With its clapboard homes and picturesque Main Street, Santa Paula evokes images of the quintessential Midwestern town, where tables wear gingham skirts, and apple pies cool undisturbed on kitchen windowsills.
But this inland community of 23,000 is also home to a polished and professional theater--one that would be as appropriate off Broadway as off Main Street in Santa Paula.
"The people who live in small towns, they read great books, they deal with problems. They also want to see meaningful theater about real things," said William Lucking, one half of the artistic force that powers the Santa Paula Theater Center.
It was with this vision in mind that Lucking and Dana Elcar, two seasoned actors and directors, started a Monday night acting workshop in a Santa Paula church basement three years ago. The plan, as they recall it, was to test the city's taste for theater and lay the groundwork for a local drama center that would create "great theater with high professional standards."
That quest has proved anything but quixotic. For three years now, the Santa Paula Theater Center has staged plays that shimmer with intelligence and wit, professional shows of the caliber that win accolades from people not necessarily schooled in the fine points of drama as well as from guest directors of national renown.
"The enthusiasm and the artistic vision is high. The acting is good," said New York director Gerald Hiken. "My eyes and ears enjoyed what I saw there far more than what I'm used to seeing in many metropolitan centers of the world," he added. Hiken last fall directed the Santa Paula Theater production of the Harold Pinter play "Hothouse."
Steering away from light musicals and bedroom farces, the fare of many small-town companies, Elcar and Lucking instead concentrate on contemporary playwrights such as Pinter, Edward Albee and Beth Henley. Even when it performs works of such frequently staged playwrights as Thornton Wilder, the theater avoids chestnuts like "Our Town" in favor of his lesser-known "Childhood."
"We can do complicated, interesting contemporary theater, and people who are retired or not, young or old will show up. . . . That's what gives us strength and courage to go on," Elcar said.
Their courage is about to receive a big boost. Today, the Santa Paula Theater Center will take possession of the Ebell Club building on Main and 7th streets, thanks to a gift from the Teague-McKevett Corp* via the Santa Paula Community Foundation.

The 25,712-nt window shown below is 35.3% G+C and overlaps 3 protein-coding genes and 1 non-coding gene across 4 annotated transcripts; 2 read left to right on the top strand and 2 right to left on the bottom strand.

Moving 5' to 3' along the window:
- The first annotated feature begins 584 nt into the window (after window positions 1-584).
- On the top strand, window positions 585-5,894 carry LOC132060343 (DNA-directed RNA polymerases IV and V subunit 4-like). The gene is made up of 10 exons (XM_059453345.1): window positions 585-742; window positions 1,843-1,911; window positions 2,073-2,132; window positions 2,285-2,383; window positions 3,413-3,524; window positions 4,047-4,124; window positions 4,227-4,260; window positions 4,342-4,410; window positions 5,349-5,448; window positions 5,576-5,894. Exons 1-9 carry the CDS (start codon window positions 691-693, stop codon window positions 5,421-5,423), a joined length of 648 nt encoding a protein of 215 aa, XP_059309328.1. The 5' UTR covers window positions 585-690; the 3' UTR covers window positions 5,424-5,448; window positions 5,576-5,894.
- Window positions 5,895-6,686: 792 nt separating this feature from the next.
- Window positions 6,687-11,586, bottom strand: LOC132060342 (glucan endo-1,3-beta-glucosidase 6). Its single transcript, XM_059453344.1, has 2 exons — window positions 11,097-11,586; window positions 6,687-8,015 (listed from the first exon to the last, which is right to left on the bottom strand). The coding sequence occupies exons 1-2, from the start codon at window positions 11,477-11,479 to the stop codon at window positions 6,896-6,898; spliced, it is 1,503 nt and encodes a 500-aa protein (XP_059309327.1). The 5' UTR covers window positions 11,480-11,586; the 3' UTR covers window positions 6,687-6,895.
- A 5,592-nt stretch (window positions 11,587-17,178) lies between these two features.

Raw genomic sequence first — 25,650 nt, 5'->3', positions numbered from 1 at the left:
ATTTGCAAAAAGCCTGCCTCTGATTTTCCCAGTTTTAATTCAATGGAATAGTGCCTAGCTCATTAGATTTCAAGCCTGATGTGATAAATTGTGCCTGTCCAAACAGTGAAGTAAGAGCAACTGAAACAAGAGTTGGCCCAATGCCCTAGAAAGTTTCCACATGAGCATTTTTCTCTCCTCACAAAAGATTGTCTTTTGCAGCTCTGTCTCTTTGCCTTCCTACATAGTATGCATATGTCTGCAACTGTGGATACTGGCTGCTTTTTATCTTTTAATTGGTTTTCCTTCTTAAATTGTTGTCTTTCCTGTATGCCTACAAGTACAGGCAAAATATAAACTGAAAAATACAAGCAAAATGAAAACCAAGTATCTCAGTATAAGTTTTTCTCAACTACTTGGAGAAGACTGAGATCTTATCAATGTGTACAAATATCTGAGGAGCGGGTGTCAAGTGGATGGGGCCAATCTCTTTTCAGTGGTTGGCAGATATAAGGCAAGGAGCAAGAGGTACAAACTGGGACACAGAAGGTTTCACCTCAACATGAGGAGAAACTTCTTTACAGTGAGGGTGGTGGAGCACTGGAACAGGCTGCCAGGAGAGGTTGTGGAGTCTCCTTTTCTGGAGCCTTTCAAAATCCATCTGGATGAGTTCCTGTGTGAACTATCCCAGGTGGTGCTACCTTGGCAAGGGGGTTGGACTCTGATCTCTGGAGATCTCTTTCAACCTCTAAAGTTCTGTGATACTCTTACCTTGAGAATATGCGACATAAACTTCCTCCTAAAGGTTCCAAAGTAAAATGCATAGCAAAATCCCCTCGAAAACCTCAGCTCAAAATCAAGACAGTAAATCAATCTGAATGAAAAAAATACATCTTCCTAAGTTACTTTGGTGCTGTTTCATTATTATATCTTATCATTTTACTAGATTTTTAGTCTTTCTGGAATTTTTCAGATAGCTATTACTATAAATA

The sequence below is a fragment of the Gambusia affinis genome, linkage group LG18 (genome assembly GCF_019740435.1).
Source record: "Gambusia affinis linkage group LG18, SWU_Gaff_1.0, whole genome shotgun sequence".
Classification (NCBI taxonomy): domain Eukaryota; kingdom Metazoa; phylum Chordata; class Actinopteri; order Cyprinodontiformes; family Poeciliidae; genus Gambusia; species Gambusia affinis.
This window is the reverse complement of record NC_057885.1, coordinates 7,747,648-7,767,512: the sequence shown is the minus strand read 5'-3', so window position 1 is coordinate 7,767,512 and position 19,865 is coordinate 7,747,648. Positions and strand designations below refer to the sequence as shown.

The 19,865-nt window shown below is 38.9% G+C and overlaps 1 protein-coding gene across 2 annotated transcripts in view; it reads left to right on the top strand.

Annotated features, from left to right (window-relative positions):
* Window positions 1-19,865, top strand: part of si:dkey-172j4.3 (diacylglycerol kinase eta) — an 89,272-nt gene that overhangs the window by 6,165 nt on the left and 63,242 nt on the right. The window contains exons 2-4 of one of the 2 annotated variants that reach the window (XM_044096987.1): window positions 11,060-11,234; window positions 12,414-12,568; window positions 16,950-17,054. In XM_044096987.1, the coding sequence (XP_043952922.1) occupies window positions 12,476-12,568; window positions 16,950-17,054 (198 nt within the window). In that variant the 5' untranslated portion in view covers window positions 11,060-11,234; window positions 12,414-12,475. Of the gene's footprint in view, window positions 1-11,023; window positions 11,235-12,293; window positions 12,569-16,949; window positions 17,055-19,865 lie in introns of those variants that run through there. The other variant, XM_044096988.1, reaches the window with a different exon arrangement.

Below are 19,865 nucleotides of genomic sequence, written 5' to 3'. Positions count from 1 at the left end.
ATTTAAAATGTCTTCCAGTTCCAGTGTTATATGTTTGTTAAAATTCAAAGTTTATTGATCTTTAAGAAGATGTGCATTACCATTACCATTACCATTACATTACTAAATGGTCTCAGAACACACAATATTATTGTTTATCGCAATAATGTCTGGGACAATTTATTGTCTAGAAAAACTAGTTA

Built in 1917 when women of leisure met regularly to discuss temperance, suffrage and the arts, the two-story Craftsman-style building is a county historic landmark with hardwood floors, a spacious auditorium and stage, and room after cavernous room on both levels.
Then there's the leafy park that adjoins the gabled building and that one day might serve as an outdoor stage, much like the one at the Old Globe in San Diego. In the center of the little grass square stand trees planted soon after World War I. Lucking imagines that they might one day hang with colored lights to brighten performances.
Terms of the gift call for the Santa Paula Ebell Club, which has dwindled from 300 members to 130, most of them elderly women, to continue their monthly activities there. Lucking says there is plenty of room for both groups.
Plans to renovate the 21,000-square-foot space are already under way. The Theater Center has raised about $35,000 of a projected $85,000 earmarked for a new sound system and stage curtains, an improved lighting system, 125 seats, dressing rooms and administrative offices.
Most of the theater center's support is from local corporate and individual donors, although this year it also received a grant from the California Arts Council and one from the County Arts Commission to host a playwriting competition and to stage the best entry. About 35 entries have been submitted.
The new space will be three times as large as the group's former digs, the 47-seat Basement Theater at the Presbyterian Church of Santa Paula on Davis Street. It also presents several challenges.
Lucking and Elcar are shooting to double the number of season-ticket subscribers, now 350. They need to attract more volunteers willing to learn everything from acting to costuming to stage management and set designing.
"It wouldn't break our heart if we had a writer working out of here" in addition, says Lucking as he stands in front of the majestic old wood-shingled building.
By the time the theater opens in March with George Bernard Shaw's "Major Barbara," the artistic directors hope their ambitious plans will be well under way.
Meanwhile, they plan to continue the Monday night acting workshops and have invited a children's theater and workshop, The Hundred Hats, to establish residency at the Ebell Club location.
For Lucking and Elcar, the theater is a testament to their belief that theater begins at home, and that metropolitan areas are not the sole fonts of creativity.